Several recent papers have reported measurements of adhesion energy between graphene and other materials (e.g., Si/SiOx and copper) [1-3]. Like thin films, many experimental methods may be adopted to measure the interfacial properties of graphene, such as the pressurized blister test  and the double-cantilever beam test . The challenges lie in the handling of atomically thin membranes and analysis/interpretation of the data.
Nanoscale Interfacial Friction and Adhesion on Supported versus Suspended Monolayer and Multilayer GrapheneSubmitted by Teng Li on Wed, 2013-01-09 12:14.
The fatigue behavior of Ag films on polyethyleneterephthalate substrates was studied using electrical resistance measurements.
Scanning electron microscopy images showed two types of failure: typical fatigue failure with extrusion–intrusion pairs, and ductile
failure with local necking. Once through-thickness cracks are formed in the metal layer, cracks propagate and the resistance increases abruptly for both failure modes. The effect of adhesion on fatigue life is discussed in terms of concurrent delamination, crack initiation and propagation.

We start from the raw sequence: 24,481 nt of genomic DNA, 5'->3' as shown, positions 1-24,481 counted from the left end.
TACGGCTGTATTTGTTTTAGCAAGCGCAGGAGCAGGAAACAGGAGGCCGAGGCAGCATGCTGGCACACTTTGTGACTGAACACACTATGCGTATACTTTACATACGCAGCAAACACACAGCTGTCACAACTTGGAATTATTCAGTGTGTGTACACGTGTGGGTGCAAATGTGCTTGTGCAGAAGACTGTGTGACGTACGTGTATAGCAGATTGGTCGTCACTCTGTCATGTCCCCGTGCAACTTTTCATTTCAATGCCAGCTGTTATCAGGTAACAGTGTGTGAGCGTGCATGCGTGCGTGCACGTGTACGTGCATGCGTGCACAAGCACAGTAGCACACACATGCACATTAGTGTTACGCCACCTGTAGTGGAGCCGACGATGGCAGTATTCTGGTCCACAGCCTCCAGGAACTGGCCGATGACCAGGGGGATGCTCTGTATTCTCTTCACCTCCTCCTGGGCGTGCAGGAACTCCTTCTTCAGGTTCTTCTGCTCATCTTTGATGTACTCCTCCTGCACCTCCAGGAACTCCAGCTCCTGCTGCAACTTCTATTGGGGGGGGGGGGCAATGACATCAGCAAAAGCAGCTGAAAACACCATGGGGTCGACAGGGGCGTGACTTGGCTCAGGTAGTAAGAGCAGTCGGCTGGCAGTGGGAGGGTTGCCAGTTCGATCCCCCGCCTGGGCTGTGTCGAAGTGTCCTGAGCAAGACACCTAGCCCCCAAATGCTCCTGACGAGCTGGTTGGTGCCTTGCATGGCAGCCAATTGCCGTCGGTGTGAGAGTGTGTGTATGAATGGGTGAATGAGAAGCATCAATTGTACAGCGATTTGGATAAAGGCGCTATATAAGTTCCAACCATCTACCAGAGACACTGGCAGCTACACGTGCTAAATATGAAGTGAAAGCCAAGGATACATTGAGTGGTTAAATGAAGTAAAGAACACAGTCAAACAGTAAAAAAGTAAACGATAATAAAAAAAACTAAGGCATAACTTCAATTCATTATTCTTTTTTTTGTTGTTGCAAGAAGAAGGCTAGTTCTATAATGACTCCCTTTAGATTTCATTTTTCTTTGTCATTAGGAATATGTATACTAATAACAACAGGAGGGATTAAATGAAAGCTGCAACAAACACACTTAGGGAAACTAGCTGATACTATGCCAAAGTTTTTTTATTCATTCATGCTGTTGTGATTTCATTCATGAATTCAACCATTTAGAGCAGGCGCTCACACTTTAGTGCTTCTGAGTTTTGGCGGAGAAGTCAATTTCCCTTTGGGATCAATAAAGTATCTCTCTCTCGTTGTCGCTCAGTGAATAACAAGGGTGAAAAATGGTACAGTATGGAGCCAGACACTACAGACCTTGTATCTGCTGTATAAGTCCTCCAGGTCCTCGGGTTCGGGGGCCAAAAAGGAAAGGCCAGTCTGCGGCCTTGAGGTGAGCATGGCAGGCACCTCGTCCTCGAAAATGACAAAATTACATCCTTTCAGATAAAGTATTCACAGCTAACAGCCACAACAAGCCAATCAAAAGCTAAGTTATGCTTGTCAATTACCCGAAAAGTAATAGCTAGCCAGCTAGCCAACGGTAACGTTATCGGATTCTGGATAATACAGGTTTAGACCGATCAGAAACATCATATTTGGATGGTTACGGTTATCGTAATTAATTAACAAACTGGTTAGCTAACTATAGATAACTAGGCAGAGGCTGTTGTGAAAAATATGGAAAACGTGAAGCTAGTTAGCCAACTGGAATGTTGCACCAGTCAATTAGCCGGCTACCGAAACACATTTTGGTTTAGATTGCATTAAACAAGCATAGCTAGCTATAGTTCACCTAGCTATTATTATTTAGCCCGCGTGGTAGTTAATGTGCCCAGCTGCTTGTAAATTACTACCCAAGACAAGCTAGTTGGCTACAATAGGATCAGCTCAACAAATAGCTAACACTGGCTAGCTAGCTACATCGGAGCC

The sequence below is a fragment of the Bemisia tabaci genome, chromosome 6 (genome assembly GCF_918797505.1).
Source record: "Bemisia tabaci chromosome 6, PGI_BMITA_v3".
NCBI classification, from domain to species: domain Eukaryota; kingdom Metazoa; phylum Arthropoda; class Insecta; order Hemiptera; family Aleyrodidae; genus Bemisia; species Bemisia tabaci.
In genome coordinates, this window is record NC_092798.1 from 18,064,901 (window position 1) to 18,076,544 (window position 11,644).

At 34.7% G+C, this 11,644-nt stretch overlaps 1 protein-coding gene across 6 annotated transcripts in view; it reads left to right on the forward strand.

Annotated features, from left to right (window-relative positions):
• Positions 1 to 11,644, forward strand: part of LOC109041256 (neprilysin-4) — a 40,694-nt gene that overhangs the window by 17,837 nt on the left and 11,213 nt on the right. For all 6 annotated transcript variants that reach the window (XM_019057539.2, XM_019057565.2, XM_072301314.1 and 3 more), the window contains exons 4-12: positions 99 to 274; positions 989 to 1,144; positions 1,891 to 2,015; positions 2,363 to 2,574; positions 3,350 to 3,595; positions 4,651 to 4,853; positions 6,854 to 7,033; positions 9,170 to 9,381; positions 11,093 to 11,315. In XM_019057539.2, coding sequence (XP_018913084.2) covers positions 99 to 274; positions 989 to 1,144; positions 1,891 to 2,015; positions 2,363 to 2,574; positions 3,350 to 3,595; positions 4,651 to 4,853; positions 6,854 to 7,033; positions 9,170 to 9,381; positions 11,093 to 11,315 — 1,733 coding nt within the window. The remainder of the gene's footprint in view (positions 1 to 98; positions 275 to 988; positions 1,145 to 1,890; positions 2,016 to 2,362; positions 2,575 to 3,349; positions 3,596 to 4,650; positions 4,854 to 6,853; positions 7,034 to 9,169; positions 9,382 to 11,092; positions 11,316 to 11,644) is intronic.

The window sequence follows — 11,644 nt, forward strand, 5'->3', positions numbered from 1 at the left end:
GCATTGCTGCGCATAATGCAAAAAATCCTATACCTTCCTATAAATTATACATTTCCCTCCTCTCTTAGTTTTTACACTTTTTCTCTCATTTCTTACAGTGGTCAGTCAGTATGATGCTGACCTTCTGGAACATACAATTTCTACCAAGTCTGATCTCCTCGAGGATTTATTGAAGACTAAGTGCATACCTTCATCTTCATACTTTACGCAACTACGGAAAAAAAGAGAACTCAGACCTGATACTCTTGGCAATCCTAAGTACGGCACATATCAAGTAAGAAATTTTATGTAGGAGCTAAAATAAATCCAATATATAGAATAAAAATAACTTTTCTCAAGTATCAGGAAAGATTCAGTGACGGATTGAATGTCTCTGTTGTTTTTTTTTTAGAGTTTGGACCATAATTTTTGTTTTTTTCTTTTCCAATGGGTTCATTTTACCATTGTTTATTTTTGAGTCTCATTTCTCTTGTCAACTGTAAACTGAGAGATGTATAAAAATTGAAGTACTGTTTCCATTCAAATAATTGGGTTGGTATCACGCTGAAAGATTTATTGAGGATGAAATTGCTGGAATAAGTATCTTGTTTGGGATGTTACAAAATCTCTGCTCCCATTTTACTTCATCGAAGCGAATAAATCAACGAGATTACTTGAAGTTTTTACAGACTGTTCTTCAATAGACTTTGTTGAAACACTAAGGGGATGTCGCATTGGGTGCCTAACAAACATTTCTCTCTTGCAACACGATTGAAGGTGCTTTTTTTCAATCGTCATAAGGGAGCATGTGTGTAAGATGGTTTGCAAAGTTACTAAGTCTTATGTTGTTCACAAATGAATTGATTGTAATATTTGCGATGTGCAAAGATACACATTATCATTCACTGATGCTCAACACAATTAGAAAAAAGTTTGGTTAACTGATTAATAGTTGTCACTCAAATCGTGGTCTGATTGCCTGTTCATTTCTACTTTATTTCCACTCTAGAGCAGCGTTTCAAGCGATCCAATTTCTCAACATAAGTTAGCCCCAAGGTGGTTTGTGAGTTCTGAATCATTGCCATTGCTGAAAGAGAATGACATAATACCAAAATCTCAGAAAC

The paper has been published in Scripta Materialia and can be downloaded from:
One of the papers from the 'past' (but still quite actual...I think) and maybe of some interest to various communities.
A system in which one adherend had two types of surface treatment was tested using a wedge test.
Simple polishing and polishing with subsequent sandblasting were the